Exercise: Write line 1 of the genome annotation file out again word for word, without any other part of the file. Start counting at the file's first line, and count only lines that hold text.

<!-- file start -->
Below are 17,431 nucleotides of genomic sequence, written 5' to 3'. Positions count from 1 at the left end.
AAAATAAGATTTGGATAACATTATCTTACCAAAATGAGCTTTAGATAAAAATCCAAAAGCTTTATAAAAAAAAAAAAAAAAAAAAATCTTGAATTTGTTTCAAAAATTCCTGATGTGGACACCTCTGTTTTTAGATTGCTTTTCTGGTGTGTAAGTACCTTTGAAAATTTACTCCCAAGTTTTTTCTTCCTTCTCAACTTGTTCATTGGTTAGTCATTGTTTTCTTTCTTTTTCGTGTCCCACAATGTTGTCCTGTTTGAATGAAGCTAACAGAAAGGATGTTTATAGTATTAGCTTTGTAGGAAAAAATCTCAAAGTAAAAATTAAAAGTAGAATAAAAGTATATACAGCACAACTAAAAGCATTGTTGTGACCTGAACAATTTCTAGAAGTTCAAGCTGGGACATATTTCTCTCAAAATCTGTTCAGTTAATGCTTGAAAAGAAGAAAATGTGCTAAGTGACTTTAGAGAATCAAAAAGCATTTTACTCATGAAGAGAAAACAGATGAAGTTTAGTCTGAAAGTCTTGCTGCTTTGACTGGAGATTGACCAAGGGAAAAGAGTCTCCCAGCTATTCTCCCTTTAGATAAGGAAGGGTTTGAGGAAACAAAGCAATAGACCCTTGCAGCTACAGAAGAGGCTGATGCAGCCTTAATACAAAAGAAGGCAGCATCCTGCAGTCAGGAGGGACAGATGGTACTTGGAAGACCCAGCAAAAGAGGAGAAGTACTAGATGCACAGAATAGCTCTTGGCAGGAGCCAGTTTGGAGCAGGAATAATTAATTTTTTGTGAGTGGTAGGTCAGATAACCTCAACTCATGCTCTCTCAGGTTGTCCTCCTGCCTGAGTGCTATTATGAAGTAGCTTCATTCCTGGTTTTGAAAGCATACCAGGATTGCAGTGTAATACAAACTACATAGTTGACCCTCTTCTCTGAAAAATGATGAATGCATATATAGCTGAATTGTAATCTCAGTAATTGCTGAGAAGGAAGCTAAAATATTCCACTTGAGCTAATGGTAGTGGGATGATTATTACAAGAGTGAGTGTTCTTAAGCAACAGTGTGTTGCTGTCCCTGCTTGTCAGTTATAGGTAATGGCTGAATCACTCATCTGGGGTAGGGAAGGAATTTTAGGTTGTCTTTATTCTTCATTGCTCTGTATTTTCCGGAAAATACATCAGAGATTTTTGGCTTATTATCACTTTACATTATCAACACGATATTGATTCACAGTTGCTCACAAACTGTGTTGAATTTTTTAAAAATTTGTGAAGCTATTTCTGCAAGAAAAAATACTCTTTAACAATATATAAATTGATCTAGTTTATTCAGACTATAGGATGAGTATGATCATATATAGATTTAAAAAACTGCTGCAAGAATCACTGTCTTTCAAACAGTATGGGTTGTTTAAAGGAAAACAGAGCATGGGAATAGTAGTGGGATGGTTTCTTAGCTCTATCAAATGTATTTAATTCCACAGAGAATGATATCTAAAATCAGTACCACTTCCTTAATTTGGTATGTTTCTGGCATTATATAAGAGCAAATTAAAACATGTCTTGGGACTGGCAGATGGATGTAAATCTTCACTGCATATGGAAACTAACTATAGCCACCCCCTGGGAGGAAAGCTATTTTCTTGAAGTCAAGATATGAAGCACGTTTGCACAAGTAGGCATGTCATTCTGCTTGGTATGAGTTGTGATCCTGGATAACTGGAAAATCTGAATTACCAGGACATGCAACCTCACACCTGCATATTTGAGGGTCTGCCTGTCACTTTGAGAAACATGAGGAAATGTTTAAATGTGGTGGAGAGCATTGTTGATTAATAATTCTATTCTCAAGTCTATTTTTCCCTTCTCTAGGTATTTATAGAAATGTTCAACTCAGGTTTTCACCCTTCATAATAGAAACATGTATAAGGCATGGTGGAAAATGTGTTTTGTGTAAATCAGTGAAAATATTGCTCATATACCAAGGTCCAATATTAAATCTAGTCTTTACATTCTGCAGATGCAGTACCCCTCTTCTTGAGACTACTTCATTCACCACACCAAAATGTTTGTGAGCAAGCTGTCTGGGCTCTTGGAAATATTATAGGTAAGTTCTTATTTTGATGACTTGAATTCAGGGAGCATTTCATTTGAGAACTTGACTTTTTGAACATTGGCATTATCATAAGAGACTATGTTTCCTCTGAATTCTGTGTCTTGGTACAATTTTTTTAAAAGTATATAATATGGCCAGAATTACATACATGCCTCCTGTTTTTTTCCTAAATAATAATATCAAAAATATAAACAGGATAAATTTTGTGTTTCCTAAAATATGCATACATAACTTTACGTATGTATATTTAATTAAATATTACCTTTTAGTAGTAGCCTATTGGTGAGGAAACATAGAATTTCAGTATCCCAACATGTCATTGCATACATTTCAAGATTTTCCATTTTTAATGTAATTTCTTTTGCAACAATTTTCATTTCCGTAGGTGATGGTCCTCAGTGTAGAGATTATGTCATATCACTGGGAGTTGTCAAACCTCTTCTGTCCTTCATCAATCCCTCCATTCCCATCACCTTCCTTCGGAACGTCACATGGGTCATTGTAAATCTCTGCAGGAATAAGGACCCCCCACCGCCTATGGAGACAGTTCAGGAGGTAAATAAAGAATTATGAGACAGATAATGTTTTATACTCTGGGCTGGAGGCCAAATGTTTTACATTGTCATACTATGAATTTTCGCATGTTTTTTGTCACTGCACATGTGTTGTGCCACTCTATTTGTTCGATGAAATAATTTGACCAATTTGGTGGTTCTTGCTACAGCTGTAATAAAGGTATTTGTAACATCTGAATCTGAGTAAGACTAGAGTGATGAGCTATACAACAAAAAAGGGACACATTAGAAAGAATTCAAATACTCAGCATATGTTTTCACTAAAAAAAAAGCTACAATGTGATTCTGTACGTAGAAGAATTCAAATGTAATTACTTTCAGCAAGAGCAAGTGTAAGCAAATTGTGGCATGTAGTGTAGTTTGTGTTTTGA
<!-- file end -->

Below are 17,431 nucleotides of genomic sequence, written 5' to 3'. Positions count from 1 at the left end.